I have never had a sense that any patch of ground on this earth was my home, perhaps because my family moved so often when I was little. Anyplace I am is only an extension of “this world” to me. I am a sojourner. I could sojourn here, or in upstate New York, or in Timbuktu, though I notice and am aware of the cultural differences of every locale. But this is not most folks’ experience or maybe more specifically their feeling.

It so happens that I am reading Job right now. The central question of Job is not how much faith he had or his opinion of things, which basically matched those of his friends and the entire perspective of the ancient world for that matter. One moral lesson of Homer’s Odyssey is that Poseidon punishes Odysseus for his lack of humility before the gods. The Babylonians and Persians had tales similar to Job, arriving at similar conclusions: that good people do not suffer, only someone who has offended the gods by acting immorally will suffer pain and catastrophe. But the story of Job is different because that is exactly what the adversary says to accuse Job: “God, Job is only righteous because You bless him. If you took his blessings away he would be different.” Really, this is still how people think.

It is not Job but God Himself who is on trial in the story. And God doesn’t answer to any of the charges. He just says, “There’s a lot you don’t know, Job. I have responsibilities and things in play in the world that would never even enter your mind. You can’t begin to imagine them because you are too small and finite. Too small even to have them explained to you in a way that you could comprehend at all.” In the end, Job places his hand over his mouth, which in the ancient world was a way of showing great respect (and of course, sweet silence.)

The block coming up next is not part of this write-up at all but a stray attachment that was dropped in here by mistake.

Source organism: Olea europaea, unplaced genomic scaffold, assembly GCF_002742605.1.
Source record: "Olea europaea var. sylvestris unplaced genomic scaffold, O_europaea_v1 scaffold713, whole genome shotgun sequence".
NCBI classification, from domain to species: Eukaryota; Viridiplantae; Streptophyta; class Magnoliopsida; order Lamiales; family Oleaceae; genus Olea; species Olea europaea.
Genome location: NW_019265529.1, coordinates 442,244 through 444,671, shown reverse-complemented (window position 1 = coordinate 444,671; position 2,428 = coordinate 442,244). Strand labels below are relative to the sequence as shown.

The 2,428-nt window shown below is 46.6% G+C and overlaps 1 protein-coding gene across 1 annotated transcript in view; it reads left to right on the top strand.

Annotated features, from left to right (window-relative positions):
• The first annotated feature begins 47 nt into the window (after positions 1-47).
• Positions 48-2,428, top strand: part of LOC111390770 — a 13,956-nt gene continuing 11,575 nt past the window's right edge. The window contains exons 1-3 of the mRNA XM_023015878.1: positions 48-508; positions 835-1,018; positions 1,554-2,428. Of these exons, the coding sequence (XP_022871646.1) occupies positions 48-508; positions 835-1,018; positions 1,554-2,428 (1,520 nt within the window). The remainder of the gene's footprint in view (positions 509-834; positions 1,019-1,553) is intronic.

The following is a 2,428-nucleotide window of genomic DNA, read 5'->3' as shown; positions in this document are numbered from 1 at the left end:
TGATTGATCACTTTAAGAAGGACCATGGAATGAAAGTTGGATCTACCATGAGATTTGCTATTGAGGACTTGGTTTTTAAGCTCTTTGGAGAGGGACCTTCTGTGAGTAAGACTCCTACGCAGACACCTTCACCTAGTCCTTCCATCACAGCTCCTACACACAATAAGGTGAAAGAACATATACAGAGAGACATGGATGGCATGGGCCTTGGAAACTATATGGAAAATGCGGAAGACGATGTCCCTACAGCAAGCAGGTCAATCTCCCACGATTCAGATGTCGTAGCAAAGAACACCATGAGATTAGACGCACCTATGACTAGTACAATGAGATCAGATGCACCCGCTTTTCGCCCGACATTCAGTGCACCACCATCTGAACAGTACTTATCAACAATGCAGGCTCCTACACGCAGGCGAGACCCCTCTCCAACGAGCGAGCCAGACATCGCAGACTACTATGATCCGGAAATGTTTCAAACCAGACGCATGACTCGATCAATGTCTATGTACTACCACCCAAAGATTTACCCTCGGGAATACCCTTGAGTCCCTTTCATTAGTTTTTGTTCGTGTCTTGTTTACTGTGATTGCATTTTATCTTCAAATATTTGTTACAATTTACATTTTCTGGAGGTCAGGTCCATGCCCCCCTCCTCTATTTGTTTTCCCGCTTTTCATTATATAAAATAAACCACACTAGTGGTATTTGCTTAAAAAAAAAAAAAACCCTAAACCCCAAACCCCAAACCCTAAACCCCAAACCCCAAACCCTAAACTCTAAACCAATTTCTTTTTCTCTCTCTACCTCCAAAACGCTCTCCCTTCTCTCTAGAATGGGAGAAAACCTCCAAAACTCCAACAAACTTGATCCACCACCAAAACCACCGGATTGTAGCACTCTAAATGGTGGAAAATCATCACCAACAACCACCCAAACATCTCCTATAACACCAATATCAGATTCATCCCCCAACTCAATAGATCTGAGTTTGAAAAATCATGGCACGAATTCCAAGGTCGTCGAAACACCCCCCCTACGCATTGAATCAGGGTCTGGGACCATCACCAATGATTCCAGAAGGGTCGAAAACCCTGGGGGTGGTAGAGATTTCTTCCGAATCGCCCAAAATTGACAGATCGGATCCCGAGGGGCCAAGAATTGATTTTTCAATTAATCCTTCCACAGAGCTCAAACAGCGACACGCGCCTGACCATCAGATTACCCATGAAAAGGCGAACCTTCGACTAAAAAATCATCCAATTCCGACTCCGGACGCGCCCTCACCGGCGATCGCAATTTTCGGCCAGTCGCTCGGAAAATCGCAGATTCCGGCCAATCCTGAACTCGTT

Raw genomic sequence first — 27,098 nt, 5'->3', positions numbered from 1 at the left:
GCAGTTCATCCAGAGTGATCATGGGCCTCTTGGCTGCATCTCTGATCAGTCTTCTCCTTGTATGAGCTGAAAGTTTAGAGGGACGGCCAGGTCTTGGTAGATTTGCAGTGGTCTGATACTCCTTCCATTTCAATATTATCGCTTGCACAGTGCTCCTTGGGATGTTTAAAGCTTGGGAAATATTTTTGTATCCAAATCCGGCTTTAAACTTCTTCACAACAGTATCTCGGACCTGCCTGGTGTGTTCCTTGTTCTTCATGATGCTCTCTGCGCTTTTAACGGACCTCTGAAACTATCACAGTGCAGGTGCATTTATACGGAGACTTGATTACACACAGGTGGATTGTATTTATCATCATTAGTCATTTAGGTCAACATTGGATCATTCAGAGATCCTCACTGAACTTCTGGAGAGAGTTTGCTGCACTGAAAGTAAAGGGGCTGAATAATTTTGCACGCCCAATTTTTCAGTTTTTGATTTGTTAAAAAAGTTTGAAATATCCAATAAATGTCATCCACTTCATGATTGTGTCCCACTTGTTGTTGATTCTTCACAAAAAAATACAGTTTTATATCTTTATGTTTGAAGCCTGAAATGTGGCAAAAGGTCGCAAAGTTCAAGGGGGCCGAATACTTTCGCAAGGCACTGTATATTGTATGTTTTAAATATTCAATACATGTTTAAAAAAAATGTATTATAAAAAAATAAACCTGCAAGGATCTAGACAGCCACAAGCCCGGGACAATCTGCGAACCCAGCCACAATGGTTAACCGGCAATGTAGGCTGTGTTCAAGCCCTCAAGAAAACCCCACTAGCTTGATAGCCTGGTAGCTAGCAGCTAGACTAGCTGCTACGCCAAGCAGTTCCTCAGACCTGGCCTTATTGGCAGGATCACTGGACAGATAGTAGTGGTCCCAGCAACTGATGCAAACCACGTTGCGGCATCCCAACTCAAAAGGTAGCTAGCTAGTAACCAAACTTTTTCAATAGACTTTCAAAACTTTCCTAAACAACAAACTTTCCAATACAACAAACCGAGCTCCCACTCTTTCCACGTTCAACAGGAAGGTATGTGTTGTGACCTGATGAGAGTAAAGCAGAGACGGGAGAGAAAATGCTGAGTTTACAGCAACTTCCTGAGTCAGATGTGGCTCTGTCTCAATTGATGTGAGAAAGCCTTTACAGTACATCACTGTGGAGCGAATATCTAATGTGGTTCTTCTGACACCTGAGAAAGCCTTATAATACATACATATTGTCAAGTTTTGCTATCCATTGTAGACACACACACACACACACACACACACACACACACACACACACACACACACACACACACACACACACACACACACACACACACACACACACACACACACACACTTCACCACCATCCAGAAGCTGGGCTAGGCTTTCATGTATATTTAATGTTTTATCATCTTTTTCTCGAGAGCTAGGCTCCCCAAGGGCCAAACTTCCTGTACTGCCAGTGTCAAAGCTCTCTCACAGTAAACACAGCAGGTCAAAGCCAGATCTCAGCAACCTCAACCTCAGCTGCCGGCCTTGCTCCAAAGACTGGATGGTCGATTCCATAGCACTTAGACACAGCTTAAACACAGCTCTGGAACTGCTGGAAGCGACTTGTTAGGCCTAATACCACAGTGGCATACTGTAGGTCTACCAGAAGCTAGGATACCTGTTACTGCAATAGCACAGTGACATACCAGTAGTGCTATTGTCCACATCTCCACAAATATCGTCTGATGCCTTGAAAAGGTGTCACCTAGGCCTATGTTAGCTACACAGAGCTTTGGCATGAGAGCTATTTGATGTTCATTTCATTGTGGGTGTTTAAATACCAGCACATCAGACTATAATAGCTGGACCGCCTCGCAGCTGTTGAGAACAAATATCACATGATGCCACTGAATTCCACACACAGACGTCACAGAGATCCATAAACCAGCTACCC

I wish that attitude of humility was a hallmark of believers in Christ.

Today marks the beginning of the 44th year of my pilgrimage.

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Hurricane Dorian

Another year, another hurricane bearing down on us: Dorian. “Dorian” means “child of the sea.” We spent the day boarding up the house and cleaning and trying to make sure we’re up to the task of being without power for a week or so. I parked my wife’s and daughter’s car in our one-car garage by parking them parallel to the back wall, which took some doing. The garage is the lowest point in our home. We moved our mowers to our front porch, hoping to get them up higher. Did the laundry. Showered, taking care to exfoliate. The worst part of being without power is making the transition from having air conditioning to not having air conditioning.

It’s always a crap shoot with hurricanes because no one really knows what they’re going to do. I spent a few minutes looking at hotels out in western NC, but after Hurricane Florence last year it was such a hardship to get back home that I really don’t feel like leaving this time around. We’ve been catching some rain from the outer bands today but the wind and sustained rain aren’t supposed to pick up until tomorrow morning, at which point it will probably be too late to leave. We live with the Intracoastal Waterway in our backyard, surrounded by trees. Hurricane Matthew in 2016 drove the waters up to about 15 feet of our garage. I’m hoping Dorian weakens overnight and that the surge of the water isn’t more than Matthew.

We have plenty of water, two tanks of propane for the grill, and plenty of lights and batteries. Sikki took care of buying the food. We’ve done the best we can to prepare. I’m feeling pretty tired from the day’s activities. There is nothing left but to wait, and pray.